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National Museum of Australia

Collection Explorer

4

Collections

  • Josef Lebovic Gallery collection no. 1(7553)

    Australian lyre birds displaying tails
    Australia - A Bush Post Office
    Sepia photograph of street bordered by recently planted palm trees
    Chancel, All Souls Church, Leichhardt, Sydney
  • Springfield - Faithfull Family collection(3501)

    Photograph taken at the Tirranna Races
    Side saddle
    School report
    Doronicum Grandiflorum

    The Springfield Collection comprises about 1550 artefacts from Springfield station, south of Goulburn. It includes colonial era costume, a bushranger medal, surveying instruments, a late-19th century landau, firearms and edged weapons, wool samples and Joseph Foveaux's pocket watch and bible. The objects are complemented by over 400 photographs. This diverse collection reflects the growth and economic success of the property, responses to changes in the wool market and the daily lives of the people who have lived on Springfield.

    Springfield has grown from a 518-hectare land grant given to William Pitt Faithfull in 1828 to the current 3183 hectares with ownership remaining in the one family. William Pitt Faithfull established the Springfield Merino Stud in 1838 with ten rams selected from the Macarthur Camden Park stud. The stud evolved slowly over the years until the early 1950s when, under the management of Jim Maple-Brown, a scientific approach to wool-growing was adopted and the stud's name was changed to Fonthill to reflect this.

  • Margot Child collection(1215)

    Menu from wedding reception
    Advertisement from Town and Country Journal, 11 May 1910
    Transcription of Hobart Monument
    Wedding invitation
  • Snowy Scheme - Ken Johnson collection(25)

    Blowering Dam
    Souvenir card Blowering Dam - Ceremony to mark the first release of water for irrigation
    Entree card for the Official Opening of Tumut 2 Project
    Entree card for the Official Opening of Tumut 3 Power Station

    The Snowy Scheme - Ken Johnson Collection consists of several objects once belonging to Ken Johnson, an engineer on the Snowy Mountains Hydro-electric Scheme. The items are a gelignite box, slide rule, various souvenir and opening programs and invitations, official reports and manuals, and project reports relating to various major Scheme structures.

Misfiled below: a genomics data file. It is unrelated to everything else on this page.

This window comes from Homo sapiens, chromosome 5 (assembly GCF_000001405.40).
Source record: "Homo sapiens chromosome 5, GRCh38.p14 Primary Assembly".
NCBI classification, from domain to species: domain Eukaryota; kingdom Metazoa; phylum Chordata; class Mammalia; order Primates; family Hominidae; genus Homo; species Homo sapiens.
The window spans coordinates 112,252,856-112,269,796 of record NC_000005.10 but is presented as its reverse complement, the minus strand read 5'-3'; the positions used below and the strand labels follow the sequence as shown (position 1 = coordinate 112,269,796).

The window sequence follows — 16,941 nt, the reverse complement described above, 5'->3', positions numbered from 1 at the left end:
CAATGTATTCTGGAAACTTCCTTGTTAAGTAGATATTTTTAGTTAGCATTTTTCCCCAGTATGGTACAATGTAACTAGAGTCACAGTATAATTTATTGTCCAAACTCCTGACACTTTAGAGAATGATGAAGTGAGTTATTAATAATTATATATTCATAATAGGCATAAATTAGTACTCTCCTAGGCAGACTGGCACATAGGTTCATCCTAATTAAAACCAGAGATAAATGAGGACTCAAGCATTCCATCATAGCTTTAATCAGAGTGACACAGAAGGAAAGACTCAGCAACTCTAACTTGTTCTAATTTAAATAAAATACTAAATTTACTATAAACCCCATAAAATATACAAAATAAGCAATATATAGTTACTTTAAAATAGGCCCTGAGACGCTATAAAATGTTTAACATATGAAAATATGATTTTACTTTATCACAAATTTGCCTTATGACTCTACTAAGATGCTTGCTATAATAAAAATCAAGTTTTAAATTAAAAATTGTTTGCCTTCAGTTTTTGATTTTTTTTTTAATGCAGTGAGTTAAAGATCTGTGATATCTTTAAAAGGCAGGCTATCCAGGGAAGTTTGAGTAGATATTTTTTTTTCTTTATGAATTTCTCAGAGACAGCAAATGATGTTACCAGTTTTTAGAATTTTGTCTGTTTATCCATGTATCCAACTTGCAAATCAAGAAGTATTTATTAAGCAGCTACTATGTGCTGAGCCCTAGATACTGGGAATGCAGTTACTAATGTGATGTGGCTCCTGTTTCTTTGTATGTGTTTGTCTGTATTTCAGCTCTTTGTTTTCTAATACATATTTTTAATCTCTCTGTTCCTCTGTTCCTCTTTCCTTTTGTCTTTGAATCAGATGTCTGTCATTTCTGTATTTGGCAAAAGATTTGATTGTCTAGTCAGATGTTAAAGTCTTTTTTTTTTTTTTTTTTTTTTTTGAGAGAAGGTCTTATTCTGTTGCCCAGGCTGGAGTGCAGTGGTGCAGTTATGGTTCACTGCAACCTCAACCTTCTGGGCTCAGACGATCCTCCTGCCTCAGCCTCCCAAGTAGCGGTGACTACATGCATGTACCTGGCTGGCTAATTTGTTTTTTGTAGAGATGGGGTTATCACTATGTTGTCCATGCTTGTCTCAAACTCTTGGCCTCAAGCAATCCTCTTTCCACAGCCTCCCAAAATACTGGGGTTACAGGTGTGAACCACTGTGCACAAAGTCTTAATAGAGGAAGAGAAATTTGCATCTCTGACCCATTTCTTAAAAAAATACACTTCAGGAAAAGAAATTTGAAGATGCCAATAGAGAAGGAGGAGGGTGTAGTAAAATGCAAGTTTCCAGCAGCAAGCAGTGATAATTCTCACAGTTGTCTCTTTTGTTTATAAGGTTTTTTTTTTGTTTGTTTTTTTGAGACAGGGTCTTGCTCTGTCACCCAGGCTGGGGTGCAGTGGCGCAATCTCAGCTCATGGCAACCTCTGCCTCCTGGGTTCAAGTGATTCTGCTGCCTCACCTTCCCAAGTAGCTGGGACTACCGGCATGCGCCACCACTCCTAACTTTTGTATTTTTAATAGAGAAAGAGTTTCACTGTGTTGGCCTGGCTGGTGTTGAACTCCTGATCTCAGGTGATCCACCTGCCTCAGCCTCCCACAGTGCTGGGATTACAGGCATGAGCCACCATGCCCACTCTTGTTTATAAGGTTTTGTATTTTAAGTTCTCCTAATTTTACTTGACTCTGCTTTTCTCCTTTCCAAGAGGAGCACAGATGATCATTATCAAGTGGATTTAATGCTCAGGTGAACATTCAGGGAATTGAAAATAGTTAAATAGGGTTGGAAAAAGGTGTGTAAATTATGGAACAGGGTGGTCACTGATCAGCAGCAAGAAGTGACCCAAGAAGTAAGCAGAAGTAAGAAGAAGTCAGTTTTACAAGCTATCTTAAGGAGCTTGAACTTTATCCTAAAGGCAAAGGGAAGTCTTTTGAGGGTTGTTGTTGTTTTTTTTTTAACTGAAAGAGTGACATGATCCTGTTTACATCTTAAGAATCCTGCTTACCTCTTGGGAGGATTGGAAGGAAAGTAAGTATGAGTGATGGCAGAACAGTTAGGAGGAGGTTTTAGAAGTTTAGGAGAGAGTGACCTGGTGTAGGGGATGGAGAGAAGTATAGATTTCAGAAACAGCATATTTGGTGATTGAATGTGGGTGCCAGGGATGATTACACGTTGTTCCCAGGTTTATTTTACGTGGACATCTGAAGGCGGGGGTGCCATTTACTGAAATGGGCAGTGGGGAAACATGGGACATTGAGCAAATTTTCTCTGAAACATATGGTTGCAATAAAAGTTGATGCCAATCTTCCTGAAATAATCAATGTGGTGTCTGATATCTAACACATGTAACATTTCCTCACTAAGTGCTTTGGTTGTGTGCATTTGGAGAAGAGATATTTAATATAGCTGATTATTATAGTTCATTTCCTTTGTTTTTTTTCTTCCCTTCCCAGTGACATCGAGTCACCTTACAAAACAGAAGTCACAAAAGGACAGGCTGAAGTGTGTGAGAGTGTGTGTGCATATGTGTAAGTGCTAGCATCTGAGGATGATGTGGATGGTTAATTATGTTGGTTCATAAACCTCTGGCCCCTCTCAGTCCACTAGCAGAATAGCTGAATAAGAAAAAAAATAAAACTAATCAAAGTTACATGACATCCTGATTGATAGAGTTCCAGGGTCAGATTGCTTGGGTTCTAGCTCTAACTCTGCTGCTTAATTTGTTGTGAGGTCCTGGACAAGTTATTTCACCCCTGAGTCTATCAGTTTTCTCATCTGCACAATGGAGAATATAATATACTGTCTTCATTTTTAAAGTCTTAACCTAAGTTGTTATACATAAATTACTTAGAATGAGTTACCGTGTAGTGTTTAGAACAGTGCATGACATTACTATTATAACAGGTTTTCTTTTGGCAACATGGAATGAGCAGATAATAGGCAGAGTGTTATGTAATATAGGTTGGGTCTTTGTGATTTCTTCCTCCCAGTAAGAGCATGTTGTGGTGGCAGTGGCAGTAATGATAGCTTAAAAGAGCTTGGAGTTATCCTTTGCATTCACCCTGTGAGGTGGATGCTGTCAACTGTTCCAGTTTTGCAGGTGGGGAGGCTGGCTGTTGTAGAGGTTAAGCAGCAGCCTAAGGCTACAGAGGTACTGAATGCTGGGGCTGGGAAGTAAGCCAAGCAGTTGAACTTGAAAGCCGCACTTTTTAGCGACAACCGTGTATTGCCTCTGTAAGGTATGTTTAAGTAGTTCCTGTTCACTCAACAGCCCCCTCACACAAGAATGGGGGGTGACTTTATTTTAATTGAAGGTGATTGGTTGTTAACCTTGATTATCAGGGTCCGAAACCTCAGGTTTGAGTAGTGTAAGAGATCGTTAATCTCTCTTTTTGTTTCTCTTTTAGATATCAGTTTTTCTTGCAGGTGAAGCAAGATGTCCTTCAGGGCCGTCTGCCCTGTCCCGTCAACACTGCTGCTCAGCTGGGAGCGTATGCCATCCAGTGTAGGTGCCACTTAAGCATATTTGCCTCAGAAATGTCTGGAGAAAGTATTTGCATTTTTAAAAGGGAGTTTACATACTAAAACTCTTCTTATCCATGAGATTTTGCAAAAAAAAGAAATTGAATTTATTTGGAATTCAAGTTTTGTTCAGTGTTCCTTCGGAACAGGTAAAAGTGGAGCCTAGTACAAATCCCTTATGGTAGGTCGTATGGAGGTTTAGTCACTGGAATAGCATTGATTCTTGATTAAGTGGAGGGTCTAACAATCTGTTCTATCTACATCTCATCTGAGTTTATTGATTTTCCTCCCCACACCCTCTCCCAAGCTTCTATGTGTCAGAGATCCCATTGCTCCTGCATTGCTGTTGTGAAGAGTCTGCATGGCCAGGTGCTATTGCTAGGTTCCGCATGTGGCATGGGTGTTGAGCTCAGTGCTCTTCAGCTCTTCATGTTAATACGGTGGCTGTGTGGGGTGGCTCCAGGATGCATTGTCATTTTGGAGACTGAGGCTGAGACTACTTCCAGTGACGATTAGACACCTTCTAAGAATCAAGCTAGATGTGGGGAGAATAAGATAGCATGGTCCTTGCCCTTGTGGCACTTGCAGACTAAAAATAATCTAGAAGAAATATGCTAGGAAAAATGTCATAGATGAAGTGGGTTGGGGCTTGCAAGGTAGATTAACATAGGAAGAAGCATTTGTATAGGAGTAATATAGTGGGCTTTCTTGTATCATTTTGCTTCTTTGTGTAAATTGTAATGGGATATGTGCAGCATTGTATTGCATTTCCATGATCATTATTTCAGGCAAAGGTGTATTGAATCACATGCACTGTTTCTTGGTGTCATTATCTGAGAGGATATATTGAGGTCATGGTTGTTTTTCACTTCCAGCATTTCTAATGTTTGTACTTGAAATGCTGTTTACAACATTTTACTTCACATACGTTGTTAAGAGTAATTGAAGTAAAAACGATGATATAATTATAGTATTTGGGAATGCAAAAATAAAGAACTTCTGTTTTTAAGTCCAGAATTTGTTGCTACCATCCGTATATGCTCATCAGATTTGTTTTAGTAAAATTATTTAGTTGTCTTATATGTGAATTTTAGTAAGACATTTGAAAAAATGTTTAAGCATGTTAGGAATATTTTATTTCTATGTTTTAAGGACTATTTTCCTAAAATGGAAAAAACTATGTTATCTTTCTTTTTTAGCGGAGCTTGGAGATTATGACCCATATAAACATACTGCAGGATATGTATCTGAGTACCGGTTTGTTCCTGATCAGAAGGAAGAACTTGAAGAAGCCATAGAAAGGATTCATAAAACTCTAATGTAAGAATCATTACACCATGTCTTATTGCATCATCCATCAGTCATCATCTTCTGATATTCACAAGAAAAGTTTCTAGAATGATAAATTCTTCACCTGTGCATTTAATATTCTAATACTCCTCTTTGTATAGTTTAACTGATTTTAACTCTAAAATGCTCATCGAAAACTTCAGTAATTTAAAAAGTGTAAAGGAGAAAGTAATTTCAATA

The Snowy Scheme is Australia's largest engineering work and one of the great engineering feats of the world. Designed to produce irrigation water and electricity, the Scheme took 25 years to construct, 1949-74. Including 7 power stations, 16 dams and 225 kilometres of aqueducts and tunnels, the Scheme was built by a workforce of 100,000 people, two-thirds of whom came from overseas. The scheme played a major part in making Australia multi-cultural, and also in developing Australia's manufacturing, technical and engineering capacities. This collection, consisting of items mostly used by Snowy engineer Ken Johnson, helps to remind us of the role of engineers in such a massive undertaking. The project reports and opening invitations and programs chart the construction of many elements of the Scheme, the slide rule reflects the calculations made by engineers, and the gelignite box is a reminder of the massive excavations created by Scheme workers.

  • Olive Pink collection(18)

    Head ornament
    Pigmented oval shield
    Head ornament
    hand made pick
  • Dr Herbert Basedow collection(425)

    Glass plate negative - Sinkhole in limestone rock, Nullarbor Plain, South Australia, photographed by Herbert Basedow, 1920
    Glass plate negative - Children in front of dwellings, The Bungalow, Alice Springs, Northern Territory, photographed by Herbert Basedow, 1920
    Glass plate negative - Deception Creek, Red Gorge, Flinders Ranges, South Australia, photographed by Herbert Basedow, between 1905 and 1914
    Glass plate negative - Rock engravings, Deception Creek, Red Gorge, Flinders Ranges, South Australia, photographed by Herbert Basedow, between 1905 and 1914
  • Timothy Millett collection(314)

    Convict love token from T. Jones to Mary, 1819
    Convict love token from George Morris, 1817
    Convict love token engraved with the initials S.C., 1824
    Convict love token engraved with the names J. Kelly and C. Underwood, 1835

    The Timothy Millett collection comprises 307 convict love tokens dating from 1762 to 1856, and seven contemporary documents relating to the criminal justice system including: recommendations to commute the death sentences of Hester Sampson and Thomas Hayes to life transportation; a calendar of prisoners awaiting trial in the goals of Durham, Newcastle and Northumberland; a request to the Middlesex assizes for rewards to be paid; a printed copy of George Skene's last speech prior to execution; a printed broadside listing prisoners in Dorchester jail awaiting transportation; and a 60 page handwritten account of the life of Thomas Jones, who was transported twice and finally hanged at Winchester Prison in 1856.

    Convict love tokens, typically made from smoothed-down coins and engraved or stippled with a message, derive from traditional sailors' farewells. The production of these 'leaden hearts' rose as criminal indictments increased in Britain, with the majority produced during the 1820s and 1830s. As mementos made by or for convicts facing transportation (or death) to leave behind for their loved ones, the tokens provide a poignant, personal insight into the transportation system.

  • University of Sydney collection(74)

    Fibre basket with strands of fabric
    Digging stick
    Shield

    Plaited fibre armband decorated with pigments

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